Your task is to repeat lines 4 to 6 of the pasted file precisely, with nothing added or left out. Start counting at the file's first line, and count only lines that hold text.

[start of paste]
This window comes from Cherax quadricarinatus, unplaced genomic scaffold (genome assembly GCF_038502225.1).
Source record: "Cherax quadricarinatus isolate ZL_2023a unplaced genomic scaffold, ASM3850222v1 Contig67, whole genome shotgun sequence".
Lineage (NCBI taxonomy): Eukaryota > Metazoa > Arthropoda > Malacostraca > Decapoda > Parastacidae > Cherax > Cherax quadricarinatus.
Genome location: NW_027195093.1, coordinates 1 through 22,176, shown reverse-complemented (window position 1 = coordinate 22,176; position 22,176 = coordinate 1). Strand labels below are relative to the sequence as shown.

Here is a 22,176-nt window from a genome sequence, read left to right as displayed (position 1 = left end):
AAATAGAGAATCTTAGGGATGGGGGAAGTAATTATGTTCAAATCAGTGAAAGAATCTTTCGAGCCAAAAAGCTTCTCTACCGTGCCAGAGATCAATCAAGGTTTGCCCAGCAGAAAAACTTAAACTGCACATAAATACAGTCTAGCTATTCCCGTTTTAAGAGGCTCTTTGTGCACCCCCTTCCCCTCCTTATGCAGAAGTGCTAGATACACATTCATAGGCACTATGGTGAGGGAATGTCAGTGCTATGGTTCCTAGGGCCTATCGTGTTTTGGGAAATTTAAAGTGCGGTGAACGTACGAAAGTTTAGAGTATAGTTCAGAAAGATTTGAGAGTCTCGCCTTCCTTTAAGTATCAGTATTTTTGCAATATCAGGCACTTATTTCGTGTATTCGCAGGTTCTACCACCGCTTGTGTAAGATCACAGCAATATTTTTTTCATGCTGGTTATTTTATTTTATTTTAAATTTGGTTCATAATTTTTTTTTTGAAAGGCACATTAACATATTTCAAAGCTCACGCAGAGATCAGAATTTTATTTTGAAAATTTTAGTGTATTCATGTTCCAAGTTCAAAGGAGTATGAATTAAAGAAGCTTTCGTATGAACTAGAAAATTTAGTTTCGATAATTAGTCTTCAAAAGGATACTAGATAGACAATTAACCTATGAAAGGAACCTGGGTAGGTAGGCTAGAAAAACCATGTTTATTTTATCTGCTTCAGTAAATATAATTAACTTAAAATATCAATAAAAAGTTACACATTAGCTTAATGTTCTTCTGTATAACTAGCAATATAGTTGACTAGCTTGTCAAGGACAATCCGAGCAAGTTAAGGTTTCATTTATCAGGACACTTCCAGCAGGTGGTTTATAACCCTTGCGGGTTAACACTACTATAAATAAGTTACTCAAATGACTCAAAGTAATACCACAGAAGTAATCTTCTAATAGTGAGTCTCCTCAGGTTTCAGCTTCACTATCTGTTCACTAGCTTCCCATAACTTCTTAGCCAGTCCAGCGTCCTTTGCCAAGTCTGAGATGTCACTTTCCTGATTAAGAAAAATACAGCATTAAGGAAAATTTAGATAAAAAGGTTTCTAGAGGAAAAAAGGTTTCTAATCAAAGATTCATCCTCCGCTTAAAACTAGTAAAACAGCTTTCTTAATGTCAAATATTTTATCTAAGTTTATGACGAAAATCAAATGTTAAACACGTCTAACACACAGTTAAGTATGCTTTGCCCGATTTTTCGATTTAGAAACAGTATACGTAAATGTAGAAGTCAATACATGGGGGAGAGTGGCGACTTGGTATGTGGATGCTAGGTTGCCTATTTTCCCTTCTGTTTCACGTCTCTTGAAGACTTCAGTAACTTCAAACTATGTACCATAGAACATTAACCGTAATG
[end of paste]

Genome location: NW_027195093.1, coordinates 1 through 22,176, shown reverse-complemented (window position 1 = coordinate 22,176; position 22,176 = coordinate 1). Strand labels below are relative to the sequence as shown.

Here is a 22,176-nt window from a genome sequence, read left to right as displayed (position 1 = left end):
AAATAGAGAATCTTAGGGATGGGGGAAGTAATTATGTTCAAATCAGTGAAAGAATCTTTCGAGCCAAAAAGCTTCTCTACCGTGCCAGAGATCAATCAAGGTTTGCCCAGCAGAAAAACTTAAACTGCACATAAATACAGTCTAGCTATTCCCGTTTTAAGAGGCTCTTTGTGCACCCCCTTCCCCTCCTTATGCAGAAGTGCTAGATACACATTCATAGGCACTATGGTGAGGGAATGTCAGTGCTATGGTTCCTAGGGCCTATCGTGTTTTGGGAAATTTAAAGTGCGGTGAACGTACGAAAGTTTAGAGTATAGTTCAGAAAGATTTGAGAGTCTCGCCTTCCTTTAAGTATCAGTATTTTTGCAATATCAGGCACTTATTTCGTGTATTCGCAGGTTCTACCACCGCTTGTGTAAGATCACAGCAATATTTTTTTCATGCTGGTTATTTTATTTTATTTTAAATTTGGTTCATAATTTTTTTTTTGAAAGGCACATTAACATATTTCAAAGCTCACGCAGAGATCAGAATTTTATTTTGAAAATTTTAGTGTATTCATGTTCCAAGTTCAAAGGAGTATGAATTAAAGAAGCTTTCGTATGAACTAGAAAATTTAGTTTCGATAATTAGTCTTCAAAAGGATACTAGATAGACAATTAACCTATGAAAGGAACCTGGGTAGGTAGGCTAGAAAAACCATGTTTATTTTATCTGCTTCAGTAAATATAATTAACTTAAAATATCAATAAAAAGTTACACATTAGCTTAATGTTCTTCTGTATAACTAGCAATATAGTTGACTAGCTTGTCAAGGACAATCCGAGCAAGTTAAGGTTTCATTTATCAGGACACTTCCAGCAGGTGGTTTATAACCCTTGCGGGTTAACACTACTATAAATAAGTTACTCAAATGACTCAAAGTAATACCACAGAAGTAATCTTCTAATAGTGAGTCTCCTCAGGTTTCAGCTTCACTATCTGTTCACTAGCTTCCCATAACTTCTTAGCCAGTCCAGCGTCCTTTGCCAAGTCTGAGATGTCACTTTCCTGATTAAGAAAAATACAGCATTAAGGAAAATTTAGATAAAAAGGTTTCTAGAGGAAAAAAGGTTTCTAATCAAAGATTCATCCTCCGCTTAAAACTAGTAAAACAGCTTTCTTAATGTCAAATATTTTATCTAAGTTTATGACGAAAATCAAATGTTAAACACGTCTAACACACAGTTAAGTATGCTTTGCCCGATTTTTCGATTTAGAAACAGTATACGTAAATGTAGAAGTCAATACATGGGGGAGAGTGGCGACTTGGTATGTGGATGCTAGGTTGCCTATTTTCCCTTCTGTTTCACGTCTCTTGAAGACTTCAGTAACTTCAAACTATGTACCATAGAACATTAACCGTAATG